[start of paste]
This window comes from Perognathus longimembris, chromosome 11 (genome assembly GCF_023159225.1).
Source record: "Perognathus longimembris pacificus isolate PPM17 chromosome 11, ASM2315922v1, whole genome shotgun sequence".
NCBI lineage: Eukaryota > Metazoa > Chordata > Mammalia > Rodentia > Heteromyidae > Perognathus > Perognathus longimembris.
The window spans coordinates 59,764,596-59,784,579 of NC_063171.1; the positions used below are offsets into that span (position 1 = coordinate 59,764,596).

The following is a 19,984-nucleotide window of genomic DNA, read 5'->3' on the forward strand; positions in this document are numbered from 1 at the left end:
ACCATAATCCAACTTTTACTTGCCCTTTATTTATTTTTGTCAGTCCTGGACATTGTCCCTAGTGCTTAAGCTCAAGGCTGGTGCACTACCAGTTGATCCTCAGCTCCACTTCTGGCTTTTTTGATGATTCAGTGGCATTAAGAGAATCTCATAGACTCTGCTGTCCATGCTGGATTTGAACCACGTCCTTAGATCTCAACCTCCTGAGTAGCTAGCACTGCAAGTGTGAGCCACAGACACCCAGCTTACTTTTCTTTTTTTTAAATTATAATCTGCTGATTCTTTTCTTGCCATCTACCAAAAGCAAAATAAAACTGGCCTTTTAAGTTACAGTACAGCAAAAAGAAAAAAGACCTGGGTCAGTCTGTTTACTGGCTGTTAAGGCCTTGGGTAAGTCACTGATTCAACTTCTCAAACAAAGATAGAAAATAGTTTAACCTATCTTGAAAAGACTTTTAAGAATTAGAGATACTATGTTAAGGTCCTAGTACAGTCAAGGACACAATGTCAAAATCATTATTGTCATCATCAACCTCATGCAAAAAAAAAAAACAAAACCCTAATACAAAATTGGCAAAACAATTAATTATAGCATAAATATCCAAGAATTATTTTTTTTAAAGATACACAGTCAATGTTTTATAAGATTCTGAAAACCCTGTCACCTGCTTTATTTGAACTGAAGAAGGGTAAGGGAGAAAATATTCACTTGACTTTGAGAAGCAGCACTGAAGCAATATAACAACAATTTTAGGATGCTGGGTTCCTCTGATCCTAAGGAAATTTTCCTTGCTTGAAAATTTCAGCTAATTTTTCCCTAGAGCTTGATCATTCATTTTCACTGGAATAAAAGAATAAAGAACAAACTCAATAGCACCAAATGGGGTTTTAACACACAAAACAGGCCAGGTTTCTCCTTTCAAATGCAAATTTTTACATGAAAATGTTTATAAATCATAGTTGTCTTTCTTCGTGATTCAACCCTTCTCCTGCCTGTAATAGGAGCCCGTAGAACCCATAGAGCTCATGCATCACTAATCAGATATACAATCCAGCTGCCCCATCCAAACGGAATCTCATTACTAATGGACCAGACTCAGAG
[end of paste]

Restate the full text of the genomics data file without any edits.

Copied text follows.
This window comes from Perognathus longimembris, chromosome 11 (genome assembly GCF_023159225.1).
Source record: "Perognathus longimembris pacificus isolate PPM17 chromosome 11, ASM2315922v1, whole genome shotgun sequence".
NCBI lineage: Eukaryota > Metazoa > Chordata > Mammalia > Rodentia > Heteromyidae > Perognathus > Perognathus longimembris.
The window spans coordinates 59,764,596-59,784,579 of NC_063171.1; the positions used below are offsets into that span (position 1 = coordinate 59,764,596).

The following is a 19,984-nucleotide window of genomic DNA, read 5'->3' on the forward strand; positions in this document are numbered from 1 at the left end:
ACCATAATCCAACTTTTACTTGCCCTTTATTTATTTTTGTCAGTCCTGGACATTGTCCCTAGTGCTTAAGCTCAAGGCTGGTGCACTACCAGTTGATCCTCAGCTCCACTTCTGGCTTTTTTGATGATTCAGTGGCATTAAGAGAATCTCATAGACTCTGCTGTCCATGCTGGATTTGAACCACGTCCTTAGATCTCAACCTCCTGAGTAGCTAGCACTGCAAGTGTGAGCCACAGACACCCAGCTTACTTTTCTTTTTTTTAAATTATAATCTGCTGATTCTTTTCTTGCCATCTACCAAAAGCAAAATAAAACTGGCCTTTTAAGTTACAGTACAGCAAAAAGAAAAAAGACCTGGGTCAGTCTGTTTACTGGCTGTTAAGGCCTTGGGTAAGTCACTGATTCAACTTCTCAAACAAAGATAGAAAATAGTTTAACCTATCTTGAAAAGACTTTTAAGAATTAGAGATACTATGTTAAGGTCCTAGTACAGTCAAGGACACAATGTCAAAATCATTATTGTCATCATCAACCTCATGCAAAAAAAAAAAACAAAACCCTAATACAAAATTGGCAAAACAATTAATTATAGCATAAATATCCAAGAATTATTTTTTTTAAAGATACACAGTCAATGTTTTATAAGATTCTGAAAACCCTGTCACCTGCTTTATTTGAACTGAAGAAGGGTAAGGGAGAAAATATTCACTTGACTTTGAGAAGCAGCACTGAAGCAATATAACAACAATTTTAGGATGCTGGGTTCCTCTGATCCTAAGGAAATTTTCCTTGCTTGAAAATTTCAGCTAATTTTTCCCTAGAGCTTGATCATTCATTTTCACTGGAATAAAAGAATAAAGAACAAACTCAATAGCACCAAATGGGGTTTTAACACACAAAACAGGCCAGGTTTCTCCTTTCAAATGCAAATTTTTACATGAAAATGTTTATAAATCATAGTTGTCTTTCTTCGTGATTCAACCCTTCTCCTGCCTGTAATAGGAGCCCGTAGAACCCATAGAGCTCATGCATCACTAATCAGATATACAATCCAGCTGCCCCATCCAAACGGAATCTCATTACTAATGGACCAGACTCAGAG